The Hardest Work
After a month spent working at Coveyou Scenic Farm in Petoskey, Michigan, my son came home full of stories of picking, selling, and putting up vegetables. Of days that started for the farm’s owners at 3, 4, 5 o’clock in the morning depending on the roster of chores. Of end of the workday dinners that arrived on the table at 9 o’clock at night. And of lighting the flame under the canning water bath well after 10.
I have often quipped that if I had to rely on myself to produce the food I need for our meals, all of us would starve. After hearing about these hours, these chores, this is no longer a mere quip; it is bald truth. I couldn’t do it. Compared to farming, cooking for a family is a walk in the park. I am so thankful for my farmers.
Terroir – Coveyou Scenic Farm
This is rock full of fossils from the well established Michigan land my son worked between July and August.
If you are shopping for your produce in Michigan’s Upper Peninsula and come across Dave and Kathy‘s wares at their farm in Petoskey or at one of the area’s farmers’ markets, you now know where your food is coming from. It is good, old land. Their tomatoes grow plump, smooth-skinned, and bright red there.
Cucumbers and peppers are plentiful on the farm. Ben had a hand in pickling and canning both bread and butter cukes and the hot and vinegary wax pepper rings. Lucky us, we received a few jars from him as presents.
Saturday – Roslindale Farmers’ Market
I attended college in Boston, I lived in Boston, but I had never been to Roslindale. A shame that it took me all this time to find my way there because this section of Boston lays claim to a vibrant market now in its twenty-fifth year. Bakers, cheesemakers, farmers, and crafts people share the small triangle of land in the center of the square, drawing all kinds of shoppers.
I wish I could share more photos of the booths, but I was standing behind a booth myself rather than strolling around and shopping from them. It was tomato and zucchini day at the Roslindale Market, and food website Local In Season participated by sponsoring a recipe contest to help celebrate the tomato and many other of the locally grown seasonal vegetables. We did manage to round up some gorgeous garlic and shallots to bring home…after the official duty of casting my vote for my favorite recipe was out of the way.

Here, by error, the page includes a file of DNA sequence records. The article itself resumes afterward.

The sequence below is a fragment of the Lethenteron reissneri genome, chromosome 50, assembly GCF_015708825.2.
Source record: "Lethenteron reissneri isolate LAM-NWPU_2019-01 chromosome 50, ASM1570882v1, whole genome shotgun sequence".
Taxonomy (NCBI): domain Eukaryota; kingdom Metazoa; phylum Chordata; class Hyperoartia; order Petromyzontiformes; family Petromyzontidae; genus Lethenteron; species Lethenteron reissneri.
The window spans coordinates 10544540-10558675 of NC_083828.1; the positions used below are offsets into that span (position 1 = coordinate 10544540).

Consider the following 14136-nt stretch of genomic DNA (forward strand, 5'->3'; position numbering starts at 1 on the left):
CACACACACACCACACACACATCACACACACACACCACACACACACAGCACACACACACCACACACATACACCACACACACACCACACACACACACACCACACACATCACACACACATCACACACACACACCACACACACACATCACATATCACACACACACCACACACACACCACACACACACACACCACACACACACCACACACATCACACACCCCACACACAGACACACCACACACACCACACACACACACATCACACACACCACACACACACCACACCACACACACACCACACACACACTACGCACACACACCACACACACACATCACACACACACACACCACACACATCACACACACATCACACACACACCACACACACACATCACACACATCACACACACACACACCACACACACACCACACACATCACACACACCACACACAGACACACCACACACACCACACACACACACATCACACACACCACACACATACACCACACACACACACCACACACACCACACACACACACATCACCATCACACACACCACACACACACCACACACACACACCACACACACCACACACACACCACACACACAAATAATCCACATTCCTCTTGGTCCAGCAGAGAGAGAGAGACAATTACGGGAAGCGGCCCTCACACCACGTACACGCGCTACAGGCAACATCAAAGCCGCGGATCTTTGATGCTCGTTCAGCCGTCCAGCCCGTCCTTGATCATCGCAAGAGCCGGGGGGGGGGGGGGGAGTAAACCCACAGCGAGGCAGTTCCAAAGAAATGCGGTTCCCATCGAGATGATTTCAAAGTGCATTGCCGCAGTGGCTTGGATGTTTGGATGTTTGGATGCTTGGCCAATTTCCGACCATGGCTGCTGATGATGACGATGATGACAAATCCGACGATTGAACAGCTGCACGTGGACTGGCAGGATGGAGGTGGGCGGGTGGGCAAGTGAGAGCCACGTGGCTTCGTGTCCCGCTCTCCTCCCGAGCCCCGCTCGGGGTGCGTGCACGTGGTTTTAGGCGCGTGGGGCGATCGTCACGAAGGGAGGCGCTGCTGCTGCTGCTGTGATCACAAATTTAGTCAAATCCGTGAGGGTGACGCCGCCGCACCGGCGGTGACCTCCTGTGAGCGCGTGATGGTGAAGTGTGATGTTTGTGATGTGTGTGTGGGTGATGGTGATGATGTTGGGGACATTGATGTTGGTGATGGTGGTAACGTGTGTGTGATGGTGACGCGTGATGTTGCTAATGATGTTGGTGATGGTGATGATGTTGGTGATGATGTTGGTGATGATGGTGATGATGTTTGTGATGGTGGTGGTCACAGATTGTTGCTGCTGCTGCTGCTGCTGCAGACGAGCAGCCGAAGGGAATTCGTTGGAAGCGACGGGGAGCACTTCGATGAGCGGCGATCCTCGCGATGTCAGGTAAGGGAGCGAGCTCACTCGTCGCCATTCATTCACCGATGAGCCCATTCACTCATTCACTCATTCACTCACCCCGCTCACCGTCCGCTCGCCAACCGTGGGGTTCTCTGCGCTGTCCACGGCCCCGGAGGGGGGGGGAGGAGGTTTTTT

The contest’s winner was announced at the close of market day and her recipe will soon be posted on the Local In Season website. Check the site over the next day or two and then give the recipe a try; the minute we read it, we knew we had a winner.
Sunday – Rowley Farmers’ Market
Rowley Farmers’ Market advocate George Pacenka recently contacted a few area food bloggers and asked us to drop by and stroll the market. Held on the Town Common, a common complete with farming equipment, this market’s setting was as rural as Roslindale’s was urban.
This market is in its sixth year and anxious for more locals to find their way to Rowley to discover all they have to offer. Which, for the home cook, is a lot. From garlic and okra grown in Salisbury
to potatoes and onions from North Andover
to the wool and knitted garments from a Rowley artisan
and the glossy blackberries we brought home to add to our dinner dessert’s peach crisp.
The market is modest in size but large and welcoming of heart. George spotted me just as I finished my shopping and we chatted for a few minutes. None of the market’s participants pays for space on the common and everyone is welcome, whether that person is an established farmer or a home gardener with a few too many tomatoes after a successful growing season.
There’s plenty of room to grow the market on Rowley’s spacious town common. Give your favorite farmer the heads up; maybe they’d like to set up shop on a Sunday morning. And plan a shopping trip for yourself. Rowley and its market make a lovely destination for a Sunday drive.
Roslindale Farmers’ Market
- Adams Park, at Cummins Highway and Washington Street
- Saturdays, 9 am – 1 pm
- through October 17
Rowley Farmers’ Market
- Town Common, Main and Summer streets
- Sundays, 8 am – 1 pm
- through the end of September
©2010 Jane A Ward